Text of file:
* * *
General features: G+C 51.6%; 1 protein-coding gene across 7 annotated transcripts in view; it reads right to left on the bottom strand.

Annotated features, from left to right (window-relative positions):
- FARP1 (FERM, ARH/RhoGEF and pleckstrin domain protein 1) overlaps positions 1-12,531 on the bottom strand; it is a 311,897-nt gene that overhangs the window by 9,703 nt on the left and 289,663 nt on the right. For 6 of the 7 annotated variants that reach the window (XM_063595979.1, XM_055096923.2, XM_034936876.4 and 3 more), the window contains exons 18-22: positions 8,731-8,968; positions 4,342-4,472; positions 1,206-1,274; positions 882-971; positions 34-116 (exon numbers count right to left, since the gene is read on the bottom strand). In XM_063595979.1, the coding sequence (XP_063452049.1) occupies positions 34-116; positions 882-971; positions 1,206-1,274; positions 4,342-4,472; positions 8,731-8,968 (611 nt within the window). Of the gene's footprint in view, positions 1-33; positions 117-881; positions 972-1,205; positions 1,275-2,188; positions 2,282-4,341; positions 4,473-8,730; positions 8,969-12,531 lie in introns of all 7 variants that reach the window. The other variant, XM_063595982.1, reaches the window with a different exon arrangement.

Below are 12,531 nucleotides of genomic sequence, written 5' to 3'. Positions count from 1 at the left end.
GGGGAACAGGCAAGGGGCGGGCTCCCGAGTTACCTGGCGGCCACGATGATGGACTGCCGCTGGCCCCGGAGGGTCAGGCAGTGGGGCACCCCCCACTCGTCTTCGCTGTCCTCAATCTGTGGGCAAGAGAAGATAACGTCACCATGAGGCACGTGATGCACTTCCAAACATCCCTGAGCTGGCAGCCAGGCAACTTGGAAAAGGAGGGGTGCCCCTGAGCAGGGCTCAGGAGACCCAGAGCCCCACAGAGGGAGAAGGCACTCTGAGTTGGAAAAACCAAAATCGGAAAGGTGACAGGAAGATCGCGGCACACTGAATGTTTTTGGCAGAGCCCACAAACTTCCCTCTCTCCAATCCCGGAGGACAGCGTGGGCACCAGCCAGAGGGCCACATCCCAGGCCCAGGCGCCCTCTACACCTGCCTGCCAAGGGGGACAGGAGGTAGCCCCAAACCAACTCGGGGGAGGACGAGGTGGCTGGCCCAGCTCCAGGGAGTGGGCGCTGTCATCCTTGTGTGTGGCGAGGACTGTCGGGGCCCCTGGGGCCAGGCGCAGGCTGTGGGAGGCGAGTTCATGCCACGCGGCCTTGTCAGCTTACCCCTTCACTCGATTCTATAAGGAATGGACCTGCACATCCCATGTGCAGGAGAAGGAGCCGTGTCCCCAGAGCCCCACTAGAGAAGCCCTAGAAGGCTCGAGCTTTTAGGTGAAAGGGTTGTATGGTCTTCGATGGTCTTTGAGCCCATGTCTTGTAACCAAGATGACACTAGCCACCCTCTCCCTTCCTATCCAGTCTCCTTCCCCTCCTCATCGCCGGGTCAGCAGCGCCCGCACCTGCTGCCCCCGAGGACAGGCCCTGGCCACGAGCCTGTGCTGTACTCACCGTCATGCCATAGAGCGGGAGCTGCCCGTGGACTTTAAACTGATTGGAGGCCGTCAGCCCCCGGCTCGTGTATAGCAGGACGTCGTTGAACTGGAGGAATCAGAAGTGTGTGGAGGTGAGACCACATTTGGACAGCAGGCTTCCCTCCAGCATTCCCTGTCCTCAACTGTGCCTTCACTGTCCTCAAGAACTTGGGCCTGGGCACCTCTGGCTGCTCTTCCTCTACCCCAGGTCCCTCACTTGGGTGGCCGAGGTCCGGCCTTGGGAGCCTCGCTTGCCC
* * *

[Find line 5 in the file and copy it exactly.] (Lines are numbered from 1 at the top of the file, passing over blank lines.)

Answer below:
GGGGAACAGGCAAGGGGCGGGCTCCCGAGTTACCTGGCGGCCACGATGATGGACTGCCGCTGGCCCCGGAGGGTCAGGCAGTGGGGCACCCCCCACTCGTCTTCGCTGTCCTCAATCTGTGGGCAAGAGAAGATAACGTCACCATGAGGCACGTGATGCACTTCCAAACATCCCTGAGCTGGCAGCCAGGCAACTTGGAAAAGGAGGGGTGCCCCTGAGCAGGGCTCAGGAGACCCAGAGCCCCACAGAGGGAGAAGGCACTCTGAGTTGGAAAAACCAAAATCGGAAAGGTGACAGGAAGATCGCGGCACACTGAATGTTTTTGGCAGAGCCCACAAACTTCCCTCTCTCCAATCCCGGAGGACAGCGTGGGCACCAGCCAGAGGGCCACATCCCAGGCCCAGGCGCCCTCTACACCTGCCTGCCAAGGGGGACAGGAGGTAGCCCCAAACCAACTCGGGGGAGGACGAGGTGGCTGGCCCAGCTCCAGGGAGTGGGCGCTGTCATCCTTGTGTGTGGCGAGGACTGTCGGGGCCCCTGGGGCCAGGCGCAGGCTGTGGGAGGCGAGTTCATGCCACGCGGCCTTGTCAGCTTACCCCTTCACTCGATTCTATAAGGAATGGACCTGCACATCCCATGTGCAGGAGAAGGAGCCGTGTCCCCAGAGCCCCACTAGAGAAGCCCTAGAAGGCTCGAGCTTTTAGGTGAAAGGGTTGTATGGTCTTCGATGGTCTTTGAGCCCATGTCTTGTAACCAAGATGACACTAGCCACCCTCTCCCTTCCTATCCAGTCTCCTTCCCCTCCTCATCGCCGGGTCAGCAGCGCCCGCACCTGCTGCCCCCGAGGACAGGCCCTGGCCACGAGCCTGTGCTGTACTCACCGTCATGCCATAGAGCGGGAGCTGCCCGTGGACTTTAAACTGATTGGAGGCCGTCAGCCCCCGGCTCGTGTATAGCAGGACGTCGTTGAACTGGAGGAATCAGAAGTGTGTGGAGGTGAGACCACATTTGGACAGCAGGCTTCCCTCCAGCATTCCCTGTCCTCAACTGTGCCTTCACTGTCCTCAAGAACTTGGGCCTGGGCACCTCTGGCTGCTCTTCCTCTACCCCAGGTCCCTCACTTGGGTGGCCGAGGTCCGGCCTTGGGAGCCTCGCTTGCCC